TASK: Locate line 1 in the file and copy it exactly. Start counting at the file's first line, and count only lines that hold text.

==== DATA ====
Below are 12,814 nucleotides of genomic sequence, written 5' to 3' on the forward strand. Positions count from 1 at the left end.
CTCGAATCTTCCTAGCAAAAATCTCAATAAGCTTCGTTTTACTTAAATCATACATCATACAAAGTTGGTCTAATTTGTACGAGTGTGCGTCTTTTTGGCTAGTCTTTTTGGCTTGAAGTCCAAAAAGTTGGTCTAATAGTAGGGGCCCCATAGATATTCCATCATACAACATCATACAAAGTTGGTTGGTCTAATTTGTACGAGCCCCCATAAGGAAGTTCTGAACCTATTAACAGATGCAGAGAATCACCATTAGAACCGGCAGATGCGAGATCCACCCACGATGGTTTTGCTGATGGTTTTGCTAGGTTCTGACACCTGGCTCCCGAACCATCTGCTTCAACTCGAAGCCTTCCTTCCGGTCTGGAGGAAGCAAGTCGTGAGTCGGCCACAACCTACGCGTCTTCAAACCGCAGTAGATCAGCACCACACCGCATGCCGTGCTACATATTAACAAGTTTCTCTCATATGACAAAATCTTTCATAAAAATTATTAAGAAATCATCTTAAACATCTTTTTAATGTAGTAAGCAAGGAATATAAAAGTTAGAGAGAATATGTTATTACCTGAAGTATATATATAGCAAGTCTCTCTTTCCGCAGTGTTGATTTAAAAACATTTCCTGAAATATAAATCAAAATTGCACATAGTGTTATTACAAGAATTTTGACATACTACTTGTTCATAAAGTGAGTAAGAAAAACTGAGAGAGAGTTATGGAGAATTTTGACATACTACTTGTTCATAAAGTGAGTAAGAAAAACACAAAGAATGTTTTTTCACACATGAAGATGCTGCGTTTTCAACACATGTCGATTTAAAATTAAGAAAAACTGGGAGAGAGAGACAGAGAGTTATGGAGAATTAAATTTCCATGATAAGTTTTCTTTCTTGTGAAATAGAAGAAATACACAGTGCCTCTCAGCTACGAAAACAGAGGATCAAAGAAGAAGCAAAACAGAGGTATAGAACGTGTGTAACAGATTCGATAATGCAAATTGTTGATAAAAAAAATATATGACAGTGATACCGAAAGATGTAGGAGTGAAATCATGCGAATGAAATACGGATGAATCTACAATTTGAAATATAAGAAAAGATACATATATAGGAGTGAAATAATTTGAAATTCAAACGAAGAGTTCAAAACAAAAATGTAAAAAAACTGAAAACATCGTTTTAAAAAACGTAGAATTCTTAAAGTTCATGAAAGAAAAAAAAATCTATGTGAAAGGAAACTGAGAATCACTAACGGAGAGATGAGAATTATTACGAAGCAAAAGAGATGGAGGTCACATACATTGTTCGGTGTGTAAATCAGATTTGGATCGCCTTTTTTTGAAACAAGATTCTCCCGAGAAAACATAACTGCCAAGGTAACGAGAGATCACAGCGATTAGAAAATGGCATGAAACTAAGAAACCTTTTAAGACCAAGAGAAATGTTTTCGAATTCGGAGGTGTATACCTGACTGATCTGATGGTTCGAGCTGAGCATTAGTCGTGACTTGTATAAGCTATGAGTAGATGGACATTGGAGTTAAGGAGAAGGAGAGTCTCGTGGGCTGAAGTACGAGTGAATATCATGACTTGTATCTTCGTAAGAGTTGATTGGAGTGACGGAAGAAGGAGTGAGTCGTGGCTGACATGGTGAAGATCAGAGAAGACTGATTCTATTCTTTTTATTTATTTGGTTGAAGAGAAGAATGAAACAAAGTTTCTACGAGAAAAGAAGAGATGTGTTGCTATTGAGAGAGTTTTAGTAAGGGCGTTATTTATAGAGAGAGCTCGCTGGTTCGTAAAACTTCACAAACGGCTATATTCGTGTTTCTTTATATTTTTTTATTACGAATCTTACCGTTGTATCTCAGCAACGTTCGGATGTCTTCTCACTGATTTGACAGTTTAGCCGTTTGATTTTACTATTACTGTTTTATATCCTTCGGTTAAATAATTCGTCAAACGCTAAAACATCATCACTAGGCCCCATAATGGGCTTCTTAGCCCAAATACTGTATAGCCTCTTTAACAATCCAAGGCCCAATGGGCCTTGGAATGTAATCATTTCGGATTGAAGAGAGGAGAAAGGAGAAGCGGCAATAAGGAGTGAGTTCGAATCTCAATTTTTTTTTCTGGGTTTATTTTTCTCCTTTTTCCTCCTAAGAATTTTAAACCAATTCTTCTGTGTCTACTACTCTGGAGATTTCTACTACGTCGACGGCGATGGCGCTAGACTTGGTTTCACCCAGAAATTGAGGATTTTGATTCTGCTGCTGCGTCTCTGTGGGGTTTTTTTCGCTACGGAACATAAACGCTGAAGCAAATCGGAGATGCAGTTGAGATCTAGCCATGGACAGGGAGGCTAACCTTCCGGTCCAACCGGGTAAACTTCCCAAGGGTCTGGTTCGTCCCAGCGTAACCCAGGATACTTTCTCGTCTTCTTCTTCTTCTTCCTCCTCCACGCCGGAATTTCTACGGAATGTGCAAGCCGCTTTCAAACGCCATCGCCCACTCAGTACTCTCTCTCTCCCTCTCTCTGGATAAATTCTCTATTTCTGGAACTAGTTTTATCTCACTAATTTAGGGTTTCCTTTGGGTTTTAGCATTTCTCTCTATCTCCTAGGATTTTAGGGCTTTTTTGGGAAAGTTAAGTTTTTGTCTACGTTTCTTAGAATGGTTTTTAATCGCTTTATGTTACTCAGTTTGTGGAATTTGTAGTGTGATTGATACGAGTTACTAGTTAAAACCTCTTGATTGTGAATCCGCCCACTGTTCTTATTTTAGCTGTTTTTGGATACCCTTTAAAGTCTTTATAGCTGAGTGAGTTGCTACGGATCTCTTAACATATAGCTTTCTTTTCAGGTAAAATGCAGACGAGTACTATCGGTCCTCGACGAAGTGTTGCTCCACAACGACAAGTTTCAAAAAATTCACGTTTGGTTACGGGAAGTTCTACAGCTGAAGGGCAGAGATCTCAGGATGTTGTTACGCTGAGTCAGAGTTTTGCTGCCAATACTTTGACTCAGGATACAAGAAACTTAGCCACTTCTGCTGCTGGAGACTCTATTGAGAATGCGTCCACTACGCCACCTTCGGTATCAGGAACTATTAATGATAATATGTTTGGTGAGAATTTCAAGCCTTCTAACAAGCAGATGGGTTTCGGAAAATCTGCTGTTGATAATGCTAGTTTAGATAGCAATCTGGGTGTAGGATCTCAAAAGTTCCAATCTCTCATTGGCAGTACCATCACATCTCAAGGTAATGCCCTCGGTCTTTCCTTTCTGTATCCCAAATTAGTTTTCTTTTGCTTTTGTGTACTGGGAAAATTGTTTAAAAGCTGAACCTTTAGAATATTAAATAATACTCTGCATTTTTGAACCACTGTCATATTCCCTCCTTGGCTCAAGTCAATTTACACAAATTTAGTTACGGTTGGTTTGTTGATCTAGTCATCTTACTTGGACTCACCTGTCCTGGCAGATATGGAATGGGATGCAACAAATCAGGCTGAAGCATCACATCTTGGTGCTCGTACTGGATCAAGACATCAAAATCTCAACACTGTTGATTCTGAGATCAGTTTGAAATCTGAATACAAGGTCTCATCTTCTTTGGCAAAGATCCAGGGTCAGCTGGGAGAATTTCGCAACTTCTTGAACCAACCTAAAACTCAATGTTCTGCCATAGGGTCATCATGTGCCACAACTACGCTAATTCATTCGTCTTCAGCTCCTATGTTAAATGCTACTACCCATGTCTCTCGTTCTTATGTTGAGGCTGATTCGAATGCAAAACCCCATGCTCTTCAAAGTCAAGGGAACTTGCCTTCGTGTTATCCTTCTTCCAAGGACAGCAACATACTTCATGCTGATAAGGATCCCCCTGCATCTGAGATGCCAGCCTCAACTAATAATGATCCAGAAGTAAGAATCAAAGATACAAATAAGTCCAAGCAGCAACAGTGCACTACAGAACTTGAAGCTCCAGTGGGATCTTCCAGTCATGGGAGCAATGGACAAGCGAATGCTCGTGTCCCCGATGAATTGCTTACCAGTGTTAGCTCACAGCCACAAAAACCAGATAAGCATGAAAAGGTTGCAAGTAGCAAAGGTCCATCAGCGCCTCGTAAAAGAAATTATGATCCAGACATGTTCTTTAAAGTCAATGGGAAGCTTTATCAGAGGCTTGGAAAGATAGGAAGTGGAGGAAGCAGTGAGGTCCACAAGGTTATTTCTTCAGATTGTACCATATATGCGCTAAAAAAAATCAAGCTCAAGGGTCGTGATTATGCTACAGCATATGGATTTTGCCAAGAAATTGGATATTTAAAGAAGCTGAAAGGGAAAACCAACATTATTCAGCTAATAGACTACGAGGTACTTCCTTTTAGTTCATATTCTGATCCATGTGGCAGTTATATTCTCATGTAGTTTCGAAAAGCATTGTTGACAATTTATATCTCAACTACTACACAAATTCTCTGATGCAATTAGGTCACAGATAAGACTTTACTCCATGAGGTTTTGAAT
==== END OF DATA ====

Below are 12,814 nucleotides of genomic sequence, written 5' to 3' on the forward strand. Positions count from 1 at the left end.